Ohio Resource Network www.ebasedprevention.org or 1-800-788-725412 Emergency Operations Manual Template All hazards approach Levels of threat First Responder contact information Emergency Staging areas Emergency Preparedness Roles and Responsibilities School Drills Cancel, lockdown, evacuation, shelter-in-place etc. Secondary Protective Response Options Drop, cover and hold, hit the deck Forms (ex: bomb threat caller information to be collected)
Ohio Resource Network www.ebasedprevention.org or 1-800-788-725413 “I believe that parents drop off their kids in the morning at my door….safe and sound. It is my job to keep them as safe as humanly possible until I give them back… but I’ve got to tell you, every school is but one breath away from what could be a major crisis.” Mike Hall, Principal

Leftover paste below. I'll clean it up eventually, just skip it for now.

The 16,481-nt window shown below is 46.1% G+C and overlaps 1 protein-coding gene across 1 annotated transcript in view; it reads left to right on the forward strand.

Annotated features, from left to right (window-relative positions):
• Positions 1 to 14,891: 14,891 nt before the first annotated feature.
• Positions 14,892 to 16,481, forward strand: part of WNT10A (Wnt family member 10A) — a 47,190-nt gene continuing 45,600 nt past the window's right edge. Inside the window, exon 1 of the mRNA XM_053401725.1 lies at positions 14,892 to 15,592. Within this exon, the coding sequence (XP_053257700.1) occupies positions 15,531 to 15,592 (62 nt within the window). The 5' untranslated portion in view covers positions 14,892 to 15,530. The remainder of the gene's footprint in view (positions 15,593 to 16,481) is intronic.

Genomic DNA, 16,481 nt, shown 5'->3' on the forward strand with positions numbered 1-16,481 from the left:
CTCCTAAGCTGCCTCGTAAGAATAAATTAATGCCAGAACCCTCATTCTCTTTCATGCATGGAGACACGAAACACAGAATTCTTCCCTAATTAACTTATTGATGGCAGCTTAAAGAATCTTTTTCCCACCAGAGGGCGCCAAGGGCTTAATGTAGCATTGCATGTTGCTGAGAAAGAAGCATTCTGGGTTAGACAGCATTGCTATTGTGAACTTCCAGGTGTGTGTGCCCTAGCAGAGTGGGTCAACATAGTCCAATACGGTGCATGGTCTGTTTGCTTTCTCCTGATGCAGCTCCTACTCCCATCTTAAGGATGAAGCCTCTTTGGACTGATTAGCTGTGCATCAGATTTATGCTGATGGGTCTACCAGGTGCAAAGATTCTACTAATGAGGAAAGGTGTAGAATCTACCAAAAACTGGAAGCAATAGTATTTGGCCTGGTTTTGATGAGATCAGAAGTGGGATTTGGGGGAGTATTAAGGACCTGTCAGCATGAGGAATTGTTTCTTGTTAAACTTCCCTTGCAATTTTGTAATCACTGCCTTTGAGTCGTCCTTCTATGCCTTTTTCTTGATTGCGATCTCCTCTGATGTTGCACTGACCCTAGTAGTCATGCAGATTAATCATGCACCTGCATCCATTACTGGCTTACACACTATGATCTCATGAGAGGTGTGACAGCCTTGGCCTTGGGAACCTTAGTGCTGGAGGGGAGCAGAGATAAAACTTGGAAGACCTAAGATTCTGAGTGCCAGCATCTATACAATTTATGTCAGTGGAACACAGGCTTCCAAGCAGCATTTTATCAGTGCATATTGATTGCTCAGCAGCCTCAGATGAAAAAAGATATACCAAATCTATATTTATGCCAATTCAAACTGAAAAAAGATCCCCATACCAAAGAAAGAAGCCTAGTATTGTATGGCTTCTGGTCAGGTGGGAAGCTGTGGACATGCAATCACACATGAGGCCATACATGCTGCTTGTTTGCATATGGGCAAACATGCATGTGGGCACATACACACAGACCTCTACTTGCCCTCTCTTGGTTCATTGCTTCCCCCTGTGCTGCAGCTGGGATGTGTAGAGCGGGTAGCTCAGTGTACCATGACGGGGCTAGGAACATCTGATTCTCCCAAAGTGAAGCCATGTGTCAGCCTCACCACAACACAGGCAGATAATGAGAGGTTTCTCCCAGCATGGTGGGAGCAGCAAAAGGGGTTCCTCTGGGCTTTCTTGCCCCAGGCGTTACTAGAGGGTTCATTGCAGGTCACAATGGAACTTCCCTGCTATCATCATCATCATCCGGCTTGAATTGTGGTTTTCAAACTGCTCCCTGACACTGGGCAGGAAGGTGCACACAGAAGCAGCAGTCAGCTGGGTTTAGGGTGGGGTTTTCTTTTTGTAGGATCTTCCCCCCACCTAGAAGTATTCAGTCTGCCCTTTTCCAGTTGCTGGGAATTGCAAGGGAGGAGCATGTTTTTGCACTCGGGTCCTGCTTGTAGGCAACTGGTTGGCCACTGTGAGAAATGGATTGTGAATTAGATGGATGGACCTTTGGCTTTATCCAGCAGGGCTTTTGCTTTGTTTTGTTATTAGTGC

Ohio Resource Network www.ebasedprevention.org or 1-800-788-725414 So what should a “one breath away” School Safety Plan look like? The School’s best safety plan is its people … Kids are partners “safe keepers” of each other and adults. They hear and read about school violence, and they want a safe environment too. The school’s best safety plan has a philosophy that makes communication key to preventing violence And Communication involves: * A well thought out Visitor policy that can do two things: 1. Welcome all; and 2. Asking the visitor why they are there * word of mouth ….kids tapping into other kid’s problems * trusting adults …in the building for students to talk with * trusting adults …that students know will handle their concern properly